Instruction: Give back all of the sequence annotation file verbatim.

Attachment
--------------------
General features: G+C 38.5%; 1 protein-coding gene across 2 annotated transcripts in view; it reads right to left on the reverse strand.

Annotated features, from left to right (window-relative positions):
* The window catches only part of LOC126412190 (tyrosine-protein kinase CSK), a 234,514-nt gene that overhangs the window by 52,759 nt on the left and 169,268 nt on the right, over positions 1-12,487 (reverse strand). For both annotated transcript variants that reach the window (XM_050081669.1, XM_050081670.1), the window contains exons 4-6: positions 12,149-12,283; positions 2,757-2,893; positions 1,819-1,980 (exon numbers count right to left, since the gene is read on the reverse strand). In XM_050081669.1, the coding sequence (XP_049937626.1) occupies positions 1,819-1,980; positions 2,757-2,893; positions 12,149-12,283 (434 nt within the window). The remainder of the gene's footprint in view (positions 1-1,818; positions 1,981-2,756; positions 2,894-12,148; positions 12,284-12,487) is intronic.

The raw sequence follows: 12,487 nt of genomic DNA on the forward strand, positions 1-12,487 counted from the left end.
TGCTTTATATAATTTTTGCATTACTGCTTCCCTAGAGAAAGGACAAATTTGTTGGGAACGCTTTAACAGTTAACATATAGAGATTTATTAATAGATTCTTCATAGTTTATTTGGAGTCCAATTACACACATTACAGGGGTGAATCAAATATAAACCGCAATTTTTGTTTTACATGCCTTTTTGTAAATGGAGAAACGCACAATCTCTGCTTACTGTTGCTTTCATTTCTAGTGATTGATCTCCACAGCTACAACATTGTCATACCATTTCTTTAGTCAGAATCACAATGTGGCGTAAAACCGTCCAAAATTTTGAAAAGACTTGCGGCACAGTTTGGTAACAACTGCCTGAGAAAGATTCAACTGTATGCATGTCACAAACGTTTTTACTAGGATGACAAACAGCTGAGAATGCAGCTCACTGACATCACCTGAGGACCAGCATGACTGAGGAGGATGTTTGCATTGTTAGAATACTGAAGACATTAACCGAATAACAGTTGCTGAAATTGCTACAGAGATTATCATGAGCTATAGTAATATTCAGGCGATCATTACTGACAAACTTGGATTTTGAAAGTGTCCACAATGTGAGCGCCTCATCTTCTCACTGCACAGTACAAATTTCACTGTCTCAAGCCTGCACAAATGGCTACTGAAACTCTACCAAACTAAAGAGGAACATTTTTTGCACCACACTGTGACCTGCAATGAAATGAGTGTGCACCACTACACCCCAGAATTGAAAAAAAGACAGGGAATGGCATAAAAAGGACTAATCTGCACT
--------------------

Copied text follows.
General features: G+C 38.5%; 1 protein-coding gene across 2 annotated transcripts in view; it reads right to left on the reverse strand.

Annotated features, from left to right (window-relative positions):
* The window catches only part of LOC126412190 (tyrosine-protein kinase CSK), a 234,514-nt gene that overhangs the window by 52,759 nt on the left and 169,268 nt on the right, over positions 1-12,487 (reverse strand). For both annotated transcript variants that reach the window (XM_050081669.1, XM_050081670.1), the window contains exons 4-6: positions 12,149-12,283; positions 2,757-2,893; positions 1,819-1,980 (exon numbers count right to left, since the gene is read on the reverse strand). In XM_050081669.1, the coding sequence (XP_049937626.1) occupies positions 1,819-1,980; positions 2,757-2,893; positions 12,149-12,283 (434 nt within the window). The remainder of the gene's footprint in view (positions 1-1,818; positions 1,981-2,756; positions 2,894-12,148; positions 12,284-12,487) is intronic.

The raw sequence follows: 12,487 nt of genomic DNA on the forward strand, positions 1-12,487 counted from the left end.
TGCTTTATATAATTTTTGCATTACTGCTTCCCTAGAGAAAGGACAAATTTGTTGGGAACGCTTTAACAGTTAACATATAGAGATTTATTAATAGATTCTTCATAGTTTATTTGGAGTCCAATTACACACATTACAGGGGTGAATCAAATATAAACCGCAATTTTTGTTTTACATGCCTTTTTGTAAATGGAGAAACGCACAATCTCTGCTTACTGTTGCTTTCATTTCTAGTGATTGATCTCCACAGCTACAACATTGTCATACCATTTCTTTAGTCAGAATCACAATGTGGCGTAAAACCGTCCAAAATTTTGAAAAGACTTGCGGCACAGTTTGGTAACAACTGCCTGAGAAAGATTCAACTGTATGCATGTCACAAACGTTTTTACTAGGATGACAAACAGCTGAGAATGCAGCTCACTGACATCACCTGAGGACCAGCATGACTGAGGAGGATGTTTGCATTGTTAGAATACTGAAGACATTAACCGAATAACAGTTGCTGAAATTGCTACAGAGATTATCATGAGCTATAGTAATATTCAGGCGATCATTACTGACAAACTTGGATTTTGAAAGTGTCCACAATGTGAGCGCCTCATCTTCTCACTGCACAGTACAAATTTCACTGTCTCAAGCCTGCACAAATGGCTACTGAAACTCTACCAAACTAAAGAGGAACATTTTTTGCACCACACTGTGACCTGCAATGAAATGAGTGTGCACCACTACACCCCAGAATTGAAAAAAAGACAGGGAATGGCATAAAAAGGACTAATCTGCACT